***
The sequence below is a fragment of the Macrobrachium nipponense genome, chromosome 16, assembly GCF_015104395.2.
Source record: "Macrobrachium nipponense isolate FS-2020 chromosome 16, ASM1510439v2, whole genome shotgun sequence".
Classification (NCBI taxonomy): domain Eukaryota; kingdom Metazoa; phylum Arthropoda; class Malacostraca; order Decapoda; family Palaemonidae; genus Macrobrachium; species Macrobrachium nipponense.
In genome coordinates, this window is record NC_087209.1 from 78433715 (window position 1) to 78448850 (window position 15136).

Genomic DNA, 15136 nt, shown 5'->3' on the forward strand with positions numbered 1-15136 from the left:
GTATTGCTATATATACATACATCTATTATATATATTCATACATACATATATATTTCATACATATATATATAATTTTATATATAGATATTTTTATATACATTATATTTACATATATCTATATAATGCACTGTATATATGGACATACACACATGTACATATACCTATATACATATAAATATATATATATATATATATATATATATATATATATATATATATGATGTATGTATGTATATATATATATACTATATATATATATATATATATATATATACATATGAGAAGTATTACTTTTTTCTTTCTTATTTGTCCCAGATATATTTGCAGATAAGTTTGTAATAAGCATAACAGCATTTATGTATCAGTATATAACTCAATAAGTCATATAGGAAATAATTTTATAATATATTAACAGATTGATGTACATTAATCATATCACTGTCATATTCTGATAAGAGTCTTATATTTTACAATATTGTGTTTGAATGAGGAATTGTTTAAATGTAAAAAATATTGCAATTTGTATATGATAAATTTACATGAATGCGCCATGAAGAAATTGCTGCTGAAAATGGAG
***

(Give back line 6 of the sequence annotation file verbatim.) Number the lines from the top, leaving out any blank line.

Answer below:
GTATTGCTATATATACATACATCTATTATATATATTCATACATACATATATATTTCATACATATATATATAATTTTATATATAGATATTTTTATATACATTATATTTACATATATCTATATAATGCACTGTATATATGGACATACACACATGTACATATACCTATATACATATAAATATATATATATATATATATATATATATATATATATATATATATGATGTATGTATGTATATATATATATACTATATATATATATATATATATATATATACATATGAGAAGTATTACTTTTTTCTTTCTTATTTGTCCCAGATATATTTGCAGATAAGTTTGTAATAAGCATAACAGCATTTATGTATCAGTATATAACTCAATAAGTCATATAGGAAATAATTTTATAATATATTAACAGATTGATGTACATTAATCATATCACTGTCATATTCTGATAAGAGTCTTATATTTTACAATATTGTGTTTGAATGAGGAATTGTTTAAATGTAAAAAATATTGCAATTTGTATATGATAAATTTACATGAATGCGCCATGAAGAAATTGCTGCTGAAAATGGAG